When I make decisions, I have two sieves that I put into action. The first is, character of conscience. I look at an issue and decide, what is the most right thing to do? Even given a bad hand with multiple undesirable solutions, what's the best move from a position of conscience? I have a strong sense of self and justice. To me, living is something we can all agree on and as a common point of reference for what justice means.
The second is, logic. I'm a programmer. I make my living writing sieves. I know how to take large issues and chop them down into tiny pieces, analyze them, research what I don't know, create algorithms and assemble it into the whole. It's my job and my nature.
Together, with those two sieves, I can decide.
After all this, looking at people's arguments, I think what I see is this: compared to the sieves and the order that I use, I think other people are using a different set of rules. It looks like something very subjective, something like a sense of revulsion and dissociation. I'm also seeing a little bit of illness in some of these comments. When you look at external versus internal locus of control, it reminds me of where a person feels that the world around them is what it is irregardless of their participation. There's no connection for them between the world in which they live and their choices in it. In any event, subjective and personal issues rather than a set of rules that could be used by a wider group.
I don't hope to convince anyone that participating is important. Most of the people here are too old to change without wanting to or doing the real work that involves. The one tiny hope I see in Misery's comments (and the best thing that I thought he said) was about how problem-solving would be about coming together and trying to find the best solution. It's the mindset of children, and I mean that in a good way. It's the way we think before we are old enough to become bitter, comprehend politics, become depressed or develop illness, before we are hurt over and over again by life itself. In some people, when they come out the other side of that, it's just too late to go back. But, if there is a chance for Misery to care enough, I would think that particular statement is the one to build off of. I would start there.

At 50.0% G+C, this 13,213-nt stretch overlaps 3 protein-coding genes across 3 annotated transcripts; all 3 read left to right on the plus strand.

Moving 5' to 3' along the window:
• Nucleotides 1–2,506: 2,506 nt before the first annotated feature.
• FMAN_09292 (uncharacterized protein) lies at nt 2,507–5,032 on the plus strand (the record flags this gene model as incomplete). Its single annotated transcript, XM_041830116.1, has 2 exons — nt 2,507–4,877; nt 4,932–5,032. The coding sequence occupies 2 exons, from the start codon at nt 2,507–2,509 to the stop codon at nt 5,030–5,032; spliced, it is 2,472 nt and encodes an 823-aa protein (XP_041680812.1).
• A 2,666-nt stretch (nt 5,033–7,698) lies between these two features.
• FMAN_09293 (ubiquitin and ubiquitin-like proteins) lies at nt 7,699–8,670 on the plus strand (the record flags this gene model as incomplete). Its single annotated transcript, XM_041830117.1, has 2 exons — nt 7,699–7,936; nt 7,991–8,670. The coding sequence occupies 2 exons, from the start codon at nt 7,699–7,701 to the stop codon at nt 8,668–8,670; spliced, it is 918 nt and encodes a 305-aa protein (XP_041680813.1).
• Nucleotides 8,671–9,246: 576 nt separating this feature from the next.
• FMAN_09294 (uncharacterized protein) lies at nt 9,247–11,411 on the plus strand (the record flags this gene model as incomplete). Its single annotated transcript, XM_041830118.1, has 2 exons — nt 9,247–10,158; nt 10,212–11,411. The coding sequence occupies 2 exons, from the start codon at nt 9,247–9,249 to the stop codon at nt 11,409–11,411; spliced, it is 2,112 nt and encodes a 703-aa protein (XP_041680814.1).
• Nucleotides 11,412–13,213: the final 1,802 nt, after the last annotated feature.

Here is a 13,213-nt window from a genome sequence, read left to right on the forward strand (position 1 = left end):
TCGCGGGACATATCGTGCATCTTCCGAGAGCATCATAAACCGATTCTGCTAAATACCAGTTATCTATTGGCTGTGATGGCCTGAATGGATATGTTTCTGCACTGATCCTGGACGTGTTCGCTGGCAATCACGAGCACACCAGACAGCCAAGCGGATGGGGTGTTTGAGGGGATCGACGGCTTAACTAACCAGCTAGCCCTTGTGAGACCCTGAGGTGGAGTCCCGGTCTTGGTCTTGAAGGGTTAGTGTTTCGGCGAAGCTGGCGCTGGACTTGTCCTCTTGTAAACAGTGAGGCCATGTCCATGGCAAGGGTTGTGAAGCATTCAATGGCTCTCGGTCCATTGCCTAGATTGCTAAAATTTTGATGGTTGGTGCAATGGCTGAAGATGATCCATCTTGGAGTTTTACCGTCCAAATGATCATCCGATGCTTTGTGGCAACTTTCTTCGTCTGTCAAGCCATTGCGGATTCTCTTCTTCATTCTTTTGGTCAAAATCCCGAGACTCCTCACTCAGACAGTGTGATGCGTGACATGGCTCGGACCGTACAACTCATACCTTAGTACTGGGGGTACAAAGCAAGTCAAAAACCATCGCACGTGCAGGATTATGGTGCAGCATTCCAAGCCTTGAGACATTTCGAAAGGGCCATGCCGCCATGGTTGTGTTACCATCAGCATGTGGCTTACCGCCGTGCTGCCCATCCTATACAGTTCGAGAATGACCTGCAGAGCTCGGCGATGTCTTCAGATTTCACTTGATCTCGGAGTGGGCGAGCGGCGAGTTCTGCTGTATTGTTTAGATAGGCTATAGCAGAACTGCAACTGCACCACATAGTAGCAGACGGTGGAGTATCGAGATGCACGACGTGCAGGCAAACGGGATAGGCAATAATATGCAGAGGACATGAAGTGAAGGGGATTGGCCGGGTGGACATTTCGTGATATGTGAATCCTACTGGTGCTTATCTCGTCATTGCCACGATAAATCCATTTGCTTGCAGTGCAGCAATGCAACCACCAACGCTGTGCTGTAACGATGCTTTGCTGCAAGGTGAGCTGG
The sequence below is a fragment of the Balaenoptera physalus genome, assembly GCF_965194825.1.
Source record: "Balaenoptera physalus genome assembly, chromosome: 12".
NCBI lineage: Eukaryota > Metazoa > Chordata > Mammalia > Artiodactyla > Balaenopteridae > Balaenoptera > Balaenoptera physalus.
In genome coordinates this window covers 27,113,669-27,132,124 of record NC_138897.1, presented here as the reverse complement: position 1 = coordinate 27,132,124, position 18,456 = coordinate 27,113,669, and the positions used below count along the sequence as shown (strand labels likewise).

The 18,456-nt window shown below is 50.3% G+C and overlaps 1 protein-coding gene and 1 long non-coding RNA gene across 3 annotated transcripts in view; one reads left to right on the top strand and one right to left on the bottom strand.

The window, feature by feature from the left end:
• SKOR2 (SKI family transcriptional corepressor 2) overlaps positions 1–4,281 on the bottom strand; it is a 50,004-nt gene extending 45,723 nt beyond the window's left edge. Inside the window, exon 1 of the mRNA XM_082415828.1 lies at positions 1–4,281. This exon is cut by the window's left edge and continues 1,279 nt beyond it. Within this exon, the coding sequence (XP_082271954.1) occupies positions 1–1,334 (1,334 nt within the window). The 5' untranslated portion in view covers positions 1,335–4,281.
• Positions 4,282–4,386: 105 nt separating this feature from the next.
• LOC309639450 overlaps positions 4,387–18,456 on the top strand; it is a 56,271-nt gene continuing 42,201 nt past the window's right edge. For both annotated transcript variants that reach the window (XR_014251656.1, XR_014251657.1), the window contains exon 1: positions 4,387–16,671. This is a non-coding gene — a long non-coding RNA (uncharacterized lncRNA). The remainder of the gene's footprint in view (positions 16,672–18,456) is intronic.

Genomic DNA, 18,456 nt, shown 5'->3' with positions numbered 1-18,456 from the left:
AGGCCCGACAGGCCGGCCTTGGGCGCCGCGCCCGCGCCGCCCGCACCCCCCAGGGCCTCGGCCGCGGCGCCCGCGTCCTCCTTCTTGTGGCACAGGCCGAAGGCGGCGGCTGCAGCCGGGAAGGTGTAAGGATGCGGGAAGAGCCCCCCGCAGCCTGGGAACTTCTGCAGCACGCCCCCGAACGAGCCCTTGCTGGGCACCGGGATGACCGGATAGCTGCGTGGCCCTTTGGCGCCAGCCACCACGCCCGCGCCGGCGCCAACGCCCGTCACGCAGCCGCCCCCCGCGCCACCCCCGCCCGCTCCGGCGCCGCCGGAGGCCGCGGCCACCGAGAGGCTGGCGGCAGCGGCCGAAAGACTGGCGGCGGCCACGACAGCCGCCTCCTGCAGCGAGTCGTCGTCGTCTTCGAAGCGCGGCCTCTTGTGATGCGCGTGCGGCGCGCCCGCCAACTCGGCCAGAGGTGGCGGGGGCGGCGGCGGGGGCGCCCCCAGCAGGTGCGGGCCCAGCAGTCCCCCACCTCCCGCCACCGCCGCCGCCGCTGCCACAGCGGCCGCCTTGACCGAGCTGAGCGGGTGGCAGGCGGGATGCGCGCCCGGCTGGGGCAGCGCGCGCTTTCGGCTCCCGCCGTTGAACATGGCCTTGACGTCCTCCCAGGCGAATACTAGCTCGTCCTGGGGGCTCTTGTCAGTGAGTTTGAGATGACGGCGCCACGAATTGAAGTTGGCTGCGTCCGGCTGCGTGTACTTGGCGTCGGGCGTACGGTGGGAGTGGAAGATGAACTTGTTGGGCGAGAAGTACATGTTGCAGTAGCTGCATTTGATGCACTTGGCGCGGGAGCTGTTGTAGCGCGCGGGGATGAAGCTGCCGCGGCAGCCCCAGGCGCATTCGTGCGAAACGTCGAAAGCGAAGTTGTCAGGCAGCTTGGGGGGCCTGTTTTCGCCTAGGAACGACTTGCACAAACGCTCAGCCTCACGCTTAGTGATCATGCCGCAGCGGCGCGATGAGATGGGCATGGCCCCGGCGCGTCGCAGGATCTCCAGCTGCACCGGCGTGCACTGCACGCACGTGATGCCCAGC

I don't object to the point that money in politics is overwhelmingly counterproductive or that politicians today leave much to be desired. Completely agree on that point. But I do think that letting the mold grow on the house and pretending it's not there is not very effective. If you believe that money in politics is hurting our country, doing nothing isn't going to fix it. It's just simple inertia. I was a Bernie fan. I even read his book that just came out in November. Although, having read his book and listened to him in person, I think that a lot of his audience missed the boat. Maybe caught up a little bit too much in the rally part of things without a grasp on the political part of things. Bernie is very much about making the best out of what you have. Not because you are settling, but because progress happens in increments. It's hard work. There's a lot of losing involved. But, along the way, in increments, it can get better even in the face of overwhelming odds.